That's just completely wrong. First of all, a water softener exchanges calcium ions for sodium (or potassium, if you use potassium chloride in your softener) ions. Exchanging the calcium for sodium is how it removes hardness from the water. Second, the slippery feeling is due to the soft water not washing soap off of you as well as hard water. It is NOT due to hard water stripping body oils off of you - if that were true, you'd feel slippery w/o using soap, which is not what happens. The slippery feeling is just something you have to live with. If you've only softened your hot water, which is how many homes are set up, you can do a quick rinse with cool water and that will help wash off the soap better. I won't do that in the shower (want to avoid shrinkage), but when washing my hands I will switch to cold water at the end to get rid of the slippery feeling.
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Old 07-05-2012, 09:53 AM
 
485 posts, read 417,181 times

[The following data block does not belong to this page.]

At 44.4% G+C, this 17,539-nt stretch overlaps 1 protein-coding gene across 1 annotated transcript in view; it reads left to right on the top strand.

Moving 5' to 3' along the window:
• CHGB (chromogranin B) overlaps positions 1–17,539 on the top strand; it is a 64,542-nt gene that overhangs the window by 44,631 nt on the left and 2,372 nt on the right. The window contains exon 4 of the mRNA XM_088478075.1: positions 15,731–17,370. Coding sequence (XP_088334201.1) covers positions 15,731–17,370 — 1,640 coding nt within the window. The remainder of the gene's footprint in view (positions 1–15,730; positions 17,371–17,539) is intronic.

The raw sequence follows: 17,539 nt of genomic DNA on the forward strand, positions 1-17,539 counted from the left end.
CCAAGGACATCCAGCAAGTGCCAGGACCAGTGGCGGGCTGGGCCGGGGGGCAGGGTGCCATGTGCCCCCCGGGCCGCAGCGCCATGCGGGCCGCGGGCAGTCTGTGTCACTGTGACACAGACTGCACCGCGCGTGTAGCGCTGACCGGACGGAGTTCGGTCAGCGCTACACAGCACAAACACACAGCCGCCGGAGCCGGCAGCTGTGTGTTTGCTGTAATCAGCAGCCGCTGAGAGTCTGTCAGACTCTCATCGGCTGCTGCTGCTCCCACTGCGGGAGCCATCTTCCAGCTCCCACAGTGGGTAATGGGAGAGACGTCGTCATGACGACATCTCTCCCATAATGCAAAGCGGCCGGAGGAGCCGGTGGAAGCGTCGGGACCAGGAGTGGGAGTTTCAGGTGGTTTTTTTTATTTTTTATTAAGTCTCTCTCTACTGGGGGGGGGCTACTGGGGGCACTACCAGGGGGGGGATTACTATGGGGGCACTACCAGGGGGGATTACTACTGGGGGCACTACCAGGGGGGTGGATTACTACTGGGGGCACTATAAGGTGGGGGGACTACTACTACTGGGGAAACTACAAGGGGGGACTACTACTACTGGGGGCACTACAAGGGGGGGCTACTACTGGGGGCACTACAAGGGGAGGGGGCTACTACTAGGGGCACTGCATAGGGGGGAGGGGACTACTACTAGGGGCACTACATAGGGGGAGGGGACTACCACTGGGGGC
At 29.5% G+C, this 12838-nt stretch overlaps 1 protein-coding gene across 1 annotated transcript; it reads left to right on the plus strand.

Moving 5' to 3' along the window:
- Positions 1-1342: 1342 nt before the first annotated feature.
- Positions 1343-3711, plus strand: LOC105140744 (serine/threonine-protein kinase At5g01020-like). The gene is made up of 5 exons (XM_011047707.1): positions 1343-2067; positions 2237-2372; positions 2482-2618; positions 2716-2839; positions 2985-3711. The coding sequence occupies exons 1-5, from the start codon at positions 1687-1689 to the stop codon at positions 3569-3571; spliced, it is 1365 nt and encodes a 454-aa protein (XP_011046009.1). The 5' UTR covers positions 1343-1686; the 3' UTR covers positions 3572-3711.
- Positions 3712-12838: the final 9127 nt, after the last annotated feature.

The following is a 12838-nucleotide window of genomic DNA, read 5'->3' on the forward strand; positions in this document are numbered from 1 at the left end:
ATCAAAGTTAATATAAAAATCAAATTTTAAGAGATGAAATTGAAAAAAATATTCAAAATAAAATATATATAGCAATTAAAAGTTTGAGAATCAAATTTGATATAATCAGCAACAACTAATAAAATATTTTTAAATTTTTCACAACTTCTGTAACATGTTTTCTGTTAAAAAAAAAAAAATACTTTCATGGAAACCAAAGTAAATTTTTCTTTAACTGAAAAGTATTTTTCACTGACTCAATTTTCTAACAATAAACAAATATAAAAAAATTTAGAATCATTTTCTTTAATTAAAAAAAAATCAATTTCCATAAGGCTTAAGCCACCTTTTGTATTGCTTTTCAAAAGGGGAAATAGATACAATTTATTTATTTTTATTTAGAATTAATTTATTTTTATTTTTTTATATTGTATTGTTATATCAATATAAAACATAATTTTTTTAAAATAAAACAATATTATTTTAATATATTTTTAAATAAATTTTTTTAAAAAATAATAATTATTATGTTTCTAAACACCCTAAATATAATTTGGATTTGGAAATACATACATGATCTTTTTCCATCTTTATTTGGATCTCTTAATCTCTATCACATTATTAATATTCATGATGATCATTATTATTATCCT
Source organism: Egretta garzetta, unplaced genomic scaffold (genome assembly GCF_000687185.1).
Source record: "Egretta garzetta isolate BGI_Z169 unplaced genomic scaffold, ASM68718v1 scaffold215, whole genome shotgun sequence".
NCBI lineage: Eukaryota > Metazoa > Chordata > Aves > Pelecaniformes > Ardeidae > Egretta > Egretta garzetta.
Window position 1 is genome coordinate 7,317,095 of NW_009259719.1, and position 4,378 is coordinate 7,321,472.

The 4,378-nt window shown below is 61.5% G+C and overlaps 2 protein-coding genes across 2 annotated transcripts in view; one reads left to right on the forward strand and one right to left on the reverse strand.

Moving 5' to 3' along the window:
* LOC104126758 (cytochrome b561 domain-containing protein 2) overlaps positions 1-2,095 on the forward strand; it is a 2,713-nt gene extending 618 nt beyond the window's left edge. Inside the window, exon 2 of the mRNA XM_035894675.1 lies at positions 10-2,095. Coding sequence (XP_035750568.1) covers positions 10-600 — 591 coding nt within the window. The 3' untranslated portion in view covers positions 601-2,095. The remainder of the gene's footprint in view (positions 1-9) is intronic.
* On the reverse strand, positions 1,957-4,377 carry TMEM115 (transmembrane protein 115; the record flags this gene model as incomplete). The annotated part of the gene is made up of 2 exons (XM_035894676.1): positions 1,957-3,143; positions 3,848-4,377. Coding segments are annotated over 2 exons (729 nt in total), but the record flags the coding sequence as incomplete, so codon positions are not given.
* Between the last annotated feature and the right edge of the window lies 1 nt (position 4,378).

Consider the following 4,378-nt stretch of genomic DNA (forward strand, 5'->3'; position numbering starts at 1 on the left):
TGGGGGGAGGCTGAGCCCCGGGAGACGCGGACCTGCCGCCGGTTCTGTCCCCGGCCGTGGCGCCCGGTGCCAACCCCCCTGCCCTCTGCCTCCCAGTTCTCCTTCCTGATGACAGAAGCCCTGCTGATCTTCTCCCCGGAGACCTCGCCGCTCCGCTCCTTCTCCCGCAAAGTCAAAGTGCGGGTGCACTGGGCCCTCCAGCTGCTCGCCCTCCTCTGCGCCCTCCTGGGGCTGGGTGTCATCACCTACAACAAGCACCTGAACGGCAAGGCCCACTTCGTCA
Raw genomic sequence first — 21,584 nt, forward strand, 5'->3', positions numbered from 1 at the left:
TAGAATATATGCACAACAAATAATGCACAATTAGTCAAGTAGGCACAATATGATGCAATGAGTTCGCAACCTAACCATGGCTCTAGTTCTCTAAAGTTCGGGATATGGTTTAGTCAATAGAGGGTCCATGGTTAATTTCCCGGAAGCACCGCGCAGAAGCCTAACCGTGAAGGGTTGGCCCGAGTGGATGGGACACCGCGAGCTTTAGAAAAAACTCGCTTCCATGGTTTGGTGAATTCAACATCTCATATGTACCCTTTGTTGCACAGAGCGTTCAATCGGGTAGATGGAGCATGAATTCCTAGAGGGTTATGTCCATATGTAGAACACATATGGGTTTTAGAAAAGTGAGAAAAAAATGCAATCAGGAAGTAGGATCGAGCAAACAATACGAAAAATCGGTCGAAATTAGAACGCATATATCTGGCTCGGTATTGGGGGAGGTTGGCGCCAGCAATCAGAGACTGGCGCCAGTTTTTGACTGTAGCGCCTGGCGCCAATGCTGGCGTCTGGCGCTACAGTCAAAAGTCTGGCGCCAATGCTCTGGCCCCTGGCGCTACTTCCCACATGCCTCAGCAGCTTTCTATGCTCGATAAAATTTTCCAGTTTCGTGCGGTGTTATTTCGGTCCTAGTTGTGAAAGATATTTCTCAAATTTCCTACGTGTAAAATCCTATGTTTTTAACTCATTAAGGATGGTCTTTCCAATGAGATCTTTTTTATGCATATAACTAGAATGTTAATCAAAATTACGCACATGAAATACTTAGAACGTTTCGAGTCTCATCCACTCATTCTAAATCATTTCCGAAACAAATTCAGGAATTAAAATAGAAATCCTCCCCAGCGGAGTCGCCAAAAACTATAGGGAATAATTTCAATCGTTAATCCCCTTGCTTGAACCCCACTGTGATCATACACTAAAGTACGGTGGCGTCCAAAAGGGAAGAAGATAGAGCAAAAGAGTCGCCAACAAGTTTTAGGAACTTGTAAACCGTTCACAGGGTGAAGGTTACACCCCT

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So is it the lower the number the more softness or the reverse
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Old 07-05-2012, 09:59 AM
 
Location: Paranoid State
2,929 posts, read 2,367,835 times
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There are two classes of valves. The less expensive type (you probably do not have this) is set to regenerate every X days (say, once/week).

The better valves are metered - they keep track of how much hard water has passed through the water softener and then at the appropriate time they schedule a regeneration cycle for that night in the middle of the night while you're asleep.

You probably have this more intelligent type of valve.

With the more intelligent valves, the end-user parameters you typically can set include: